Fitch: Bank of Cyprus, Hel­lenic up­graded to ‘CCC’ and ‘B-’/Sta­ble

Financial Mirror (Cyprus) - - FRONT PAGE -

Fitch Rat­ings has up­graded Bank of Cyprus’s (BoC) Long-term Is­suer De­fault Rat­ing (IDR) to ‘CCC’ from ‘CC’ and Hel­lenic Bank’s (HB) Long-term IDR to ‘B-’, with a Sta­ble Out­look, from ‘CCC’. At the same time, Fitch has up­graded BoC’s Viability Rat­ing (VR) to ‘ccc’ from ‘cc’ and HB’s VR to ‘b-’ from ‘ccc’. HB’s Short-term IDR has also been up­graded to ‘B’ from ‘C’.

Th­ese up­grades mainly re­flect im­proved cap­i­tal buf­fers fol­low­ing the com­ple­tion of eq­uity is­suances and ev­i­dence of bet­ter de­posit dy­nam­ics amid the grad­ual re­lax­ation of cap­i­tal con­trols, which were fully lifted by the au­thor­i­ties in early April 2015, the rat­ing agency said.

It added that BoC’s rat­ing ac­tions also high­light progress made in as­set de-lever­ag­ing, en­abling a re­duc­tion of its re­liance on cen­tral bank fund­ing. How­ever, th­ese banks’ rat­ings re­main deeply sub-in­vest­ment grade to re­flect ma­te­rial fail­ure risk, mainly be­cause of weak loan qual­ity per­for­mance and, in the case of BoC, still-high fund­ing im­bal­ances.

At end-2014, group prob­lem loans, tak­ing into ac­count im­paired and unim­paired 90 days past due loans, were close to a very high 53% for BoC and 54% for HB of gross loans (ex­clud­ing suspended in­ter­est). Re­serves held for th­ese loans, at 41% for BoC and 42% for HB, re­mained in Fitch’s opin­ion low in a sce­nario of col­lat­eral stress.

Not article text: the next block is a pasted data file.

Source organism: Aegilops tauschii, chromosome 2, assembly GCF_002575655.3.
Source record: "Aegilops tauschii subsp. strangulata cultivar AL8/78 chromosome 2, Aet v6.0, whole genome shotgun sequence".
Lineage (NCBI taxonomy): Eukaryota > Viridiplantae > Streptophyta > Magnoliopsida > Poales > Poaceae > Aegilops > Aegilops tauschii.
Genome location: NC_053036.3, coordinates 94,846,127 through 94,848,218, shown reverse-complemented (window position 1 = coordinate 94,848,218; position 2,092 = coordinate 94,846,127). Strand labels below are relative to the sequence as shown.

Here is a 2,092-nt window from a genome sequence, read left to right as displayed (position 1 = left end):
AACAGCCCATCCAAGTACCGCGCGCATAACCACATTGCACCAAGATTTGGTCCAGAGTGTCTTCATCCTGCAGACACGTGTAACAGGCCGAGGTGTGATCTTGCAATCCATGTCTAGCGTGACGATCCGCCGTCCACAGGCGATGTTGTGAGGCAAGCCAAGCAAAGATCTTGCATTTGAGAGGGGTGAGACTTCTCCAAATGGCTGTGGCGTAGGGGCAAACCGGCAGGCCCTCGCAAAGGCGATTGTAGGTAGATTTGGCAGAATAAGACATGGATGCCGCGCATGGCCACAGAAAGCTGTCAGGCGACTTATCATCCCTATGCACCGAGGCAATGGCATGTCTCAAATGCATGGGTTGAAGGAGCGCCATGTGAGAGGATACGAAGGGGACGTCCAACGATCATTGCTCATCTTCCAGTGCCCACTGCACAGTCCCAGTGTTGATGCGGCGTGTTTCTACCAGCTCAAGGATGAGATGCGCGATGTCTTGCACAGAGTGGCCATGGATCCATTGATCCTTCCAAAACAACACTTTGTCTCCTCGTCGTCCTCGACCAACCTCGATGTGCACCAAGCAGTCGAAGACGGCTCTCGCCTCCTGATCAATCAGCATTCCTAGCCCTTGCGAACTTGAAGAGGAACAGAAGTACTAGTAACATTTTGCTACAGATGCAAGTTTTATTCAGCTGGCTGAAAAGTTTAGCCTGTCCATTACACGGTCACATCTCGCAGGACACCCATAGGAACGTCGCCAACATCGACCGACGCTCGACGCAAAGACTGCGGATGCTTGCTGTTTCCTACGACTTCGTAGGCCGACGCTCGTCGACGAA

BoC’s and HB’s Sup­port Rat­ing (SR) of ‘5’ and Sup­port Rat­ing Floor (SRF) of ‘ No Floor’ re­flect Fitch’s ex­pec­ta­tion that sup­port from the state, while pos­si­ble, can­not be re­lied upon de­spite the two banks’ sys­temic im­por­tance to Cyprus, with de­posit mar­ket shares of around 25% for BoC and 14% for HB.

The an­nounce­ment fol­lows an ear­lier state­ment by Fitch last week that with public sec­tor debt reach­ing 110% of GDP this year and later eas­ing off to about 90% by 2022, Cyprus won’t need to cash in on the full EUR 10 bln bailout agreed to in 2013.

“The gen­eral gov­ern­ment debt to GDP ra­tio is ex­pected to peak at just over 110% in 2015 and 2016 and will ease to around 90.7% by 2022. The strong bud­get per­for­mance im­plies the buf­fers in the pro­gramme have grown close to EUR 3 bln (17% of GDP). The un­der­ly­ing trend for public fi­nances has been pos­i­tive,” the rat­ing agency said, adding that the fis­cal deficit in 2014 was 0.2% of GDP (8.8% of GDP in­clud­ing the one-off cap­i­tal in­jec­tions to the co-op­er­a­tive sec­tor) com­pared with Fitch’s fore­cast of 3.3% in Oc­to­ber.

“The over-per­for­mance re­flects a com­bi­na­tion of higher tax rev­enues and lower than ex­pected ex­pen­di­ture across most items. Fitch ex­pects the fis­cal deficits to av­er­age 0.8% from 2015 to 2018”.

How­ever it said that the risks to EU-IMF ad­just­ment pro­gramme im­ple­men­ta­tion re­main el­e­vated and that there is a sig­nif­i­cant risk that pri­vati­sa­tion plans will not be fully im­ple­mented, lead­ing to fur­ther de­lays to pro­gramme re­views.

Fitch also noted that non-per­form­ing loans (NPLs) in the bank­ing sec­tor reached an “ex­cep­tion­ally high” 50%.

The re­moval of the re­main­ing cap­i­tal con­trols in April has led to the Coun­try Ceil­ing be­ing raised by three notches to ‘BB-’.

“The pass­ing of the in­sol­vency law through par­lia­ment on 18 April should trig­ger the ac­ti­va­tion of the fore­clo­sure law and pave the way for fur­ther of­fi­cial fund­ing. The law should strengthen the fore­clo­sure frame­work and ad­dress the high bank­ing NPL prob­lem,” the rat­ing agency said.

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